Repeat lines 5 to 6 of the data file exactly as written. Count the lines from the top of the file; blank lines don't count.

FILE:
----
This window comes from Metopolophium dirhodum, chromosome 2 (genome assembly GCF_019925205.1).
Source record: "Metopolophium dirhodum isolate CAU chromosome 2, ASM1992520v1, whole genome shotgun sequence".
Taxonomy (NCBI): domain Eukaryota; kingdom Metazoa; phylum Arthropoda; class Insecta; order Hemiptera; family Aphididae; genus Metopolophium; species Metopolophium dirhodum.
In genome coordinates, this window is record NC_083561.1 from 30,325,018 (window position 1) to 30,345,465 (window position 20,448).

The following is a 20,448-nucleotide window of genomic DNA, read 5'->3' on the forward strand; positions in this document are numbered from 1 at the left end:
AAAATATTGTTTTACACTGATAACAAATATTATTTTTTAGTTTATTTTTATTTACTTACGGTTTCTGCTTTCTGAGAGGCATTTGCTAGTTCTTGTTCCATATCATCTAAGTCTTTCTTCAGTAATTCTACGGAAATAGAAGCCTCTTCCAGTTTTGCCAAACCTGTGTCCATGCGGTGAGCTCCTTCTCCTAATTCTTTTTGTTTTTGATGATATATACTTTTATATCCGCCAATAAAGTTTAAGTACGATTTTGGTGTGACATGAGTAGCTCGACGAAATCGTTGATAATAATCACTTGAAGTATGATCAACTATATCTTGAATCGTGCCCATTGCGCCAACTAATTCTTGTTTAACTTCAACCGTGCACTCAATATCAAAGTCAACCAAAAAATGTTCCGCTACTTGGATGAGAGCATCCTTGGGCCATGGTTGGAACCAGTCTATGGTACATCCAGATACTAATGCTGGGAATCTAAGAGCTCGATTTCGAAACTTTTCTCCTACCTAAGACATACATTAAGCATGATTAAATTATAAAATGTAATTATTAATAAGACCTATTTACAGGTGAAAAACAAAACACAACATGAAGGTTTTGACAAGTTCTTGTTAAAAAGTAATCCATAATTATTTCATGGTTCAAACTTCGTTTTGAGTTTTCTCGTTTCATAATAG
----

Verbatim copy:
The following is a 20,448-nucleotide window of genomic DNA, read 5'->3' on the forward strand; positions in this document are numbered from 1 at the left end:
AAAATATTGTTTTACACTGATAACAAATATTATTTTTTAGTTTATTTTTATTTACTTACGGTTTCTGCTTTCTGAGAGGCATTTGCTAGTTCTTGTTCCATATCATCTAAGTCTTTCTTCAGTAATTCTACGGAAATAGAAGCCTCTTCCAGTTTTGCCAAACCTGTGTCCATGCGGTGAGCTCCTTCTCCTAATTCTTTTTGTTTTTGATGATATATACTTTTATATCCGCCAATAAAGTTTAAGTACGATTTTGGTGTGACATGAGTAGCTCGACGAAATCGTTGATAATAATCACTTGAAGTATGATCAACTATATCTTGAATCGTGCCCATTGCGCCAACTAATTCTTGTTTAACTTCAACCGTGCACTCAATATCAAAGTCAACCAAAAAATGTTCCGCTACTTGGATGAGAGCATCCTTGGGCCATGGTTGGAACCAGTCTATGGTACATCCAGATACTAATGCTGGGAATCTAAGAGCTCGATTTCGAAACTTTTCTCCTACCTAAGACATACATTAAGCATGATTAAATTATAAAATGTAATTATTAATAAGACCTATTTACAGGTGAAAAACAAAACACAACATGAAGGTTTTGACAAGTTCTTGTTAAAAAGTAATCCATAATTATTTCATGGTTCAAACTTCGTTTTGAGTTTTCTCGTTTCATAATAG